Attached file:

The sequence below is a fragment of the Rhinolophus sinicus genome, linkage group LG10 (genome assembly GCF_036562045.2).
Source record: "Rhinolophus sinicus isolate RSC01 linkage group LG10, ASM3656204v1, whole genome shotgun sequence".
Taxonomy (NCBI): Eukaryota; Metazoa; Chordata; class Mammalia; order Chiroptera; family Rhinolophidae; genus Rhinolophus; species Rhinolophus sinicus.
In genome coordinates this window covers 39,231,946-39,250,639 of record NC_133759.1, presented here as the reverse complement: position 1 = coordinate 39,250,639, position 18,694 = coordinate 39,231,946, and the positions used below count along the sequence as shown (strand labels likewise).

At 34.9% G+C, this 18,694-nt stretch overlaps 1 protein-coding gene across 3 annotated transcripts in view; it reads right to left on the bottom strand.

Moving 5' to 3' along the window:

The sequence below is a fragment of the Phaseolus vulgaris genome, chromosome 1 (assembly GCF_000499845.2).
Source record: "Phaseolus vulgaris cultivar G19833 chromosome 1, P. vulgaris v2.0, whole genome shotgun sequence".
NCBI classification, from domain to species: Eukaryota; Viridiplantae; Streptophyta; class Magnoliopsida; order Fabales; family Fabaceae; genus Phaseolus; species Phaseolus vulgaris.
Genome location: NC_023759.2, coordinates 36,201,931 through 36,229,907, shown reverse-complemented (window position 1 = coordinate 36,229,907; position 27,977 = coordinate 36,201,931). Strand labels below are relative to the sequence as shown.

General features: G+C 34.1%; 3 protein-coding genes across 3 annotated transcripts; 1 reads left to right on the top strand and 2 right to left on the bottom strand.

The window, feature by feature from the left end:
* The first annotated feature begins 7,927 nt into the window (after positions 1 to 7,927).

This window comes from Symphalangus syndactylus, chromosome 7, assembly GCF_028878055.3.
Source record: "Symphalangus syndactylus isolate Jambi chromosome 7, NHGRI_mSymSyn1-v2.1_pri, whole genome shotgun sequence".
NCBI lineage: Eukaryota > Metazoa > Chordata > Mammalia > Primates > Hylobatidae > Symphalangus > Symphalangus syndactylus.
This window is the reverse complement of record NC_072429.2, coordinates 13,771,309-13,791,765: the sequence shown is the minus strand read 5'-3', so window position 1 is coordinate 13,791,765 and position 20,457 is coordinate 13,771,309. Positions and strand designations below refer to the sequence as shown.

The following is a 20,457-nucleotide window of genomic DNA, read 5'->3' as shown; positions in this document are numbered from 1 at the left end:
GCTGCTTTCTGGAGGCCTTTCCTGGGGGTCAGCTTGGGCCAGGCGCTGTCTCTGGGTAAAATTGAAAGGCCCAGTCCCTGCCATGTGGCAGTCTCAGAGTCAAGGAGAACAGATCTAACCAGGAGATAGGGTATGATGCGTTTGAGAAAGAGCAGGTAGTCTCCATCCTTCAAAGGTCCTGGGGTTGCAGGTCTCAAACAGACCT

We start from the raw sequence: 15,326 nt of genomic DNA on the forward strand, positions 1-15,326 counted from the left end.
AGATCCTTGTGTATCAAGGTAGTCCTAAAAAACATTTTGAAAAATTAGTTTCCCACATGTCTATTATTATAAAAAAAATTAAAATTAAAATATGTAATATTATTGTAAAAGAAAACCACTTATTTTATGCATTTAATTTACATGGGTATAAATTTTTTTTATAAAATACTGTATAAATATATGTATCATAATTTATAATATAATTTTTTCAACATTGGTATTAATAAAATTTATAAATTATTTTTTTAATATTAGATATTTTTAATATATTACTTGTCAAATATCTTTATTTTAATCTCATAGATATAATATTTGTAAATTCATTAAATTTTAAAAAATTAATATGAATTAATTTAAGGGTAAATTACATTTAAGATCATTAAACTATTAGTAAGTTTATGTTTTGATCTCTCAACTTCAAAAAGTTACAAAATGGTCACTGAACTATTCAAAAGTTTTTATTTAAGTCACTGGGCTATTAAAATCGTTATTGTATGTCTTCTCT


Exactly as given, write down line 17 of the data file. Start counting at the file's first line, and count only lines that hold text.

This window is the reverse complement of record NC_072429.2, coordinates 13,771,309-13,791,765: the sequence shown is the minus strand read 5'-3', so window position 1 is coordinate 13,791,765 and position 20,457 is coordinate 13,771,309. Positions and strand designations below refer to the sequence as shown.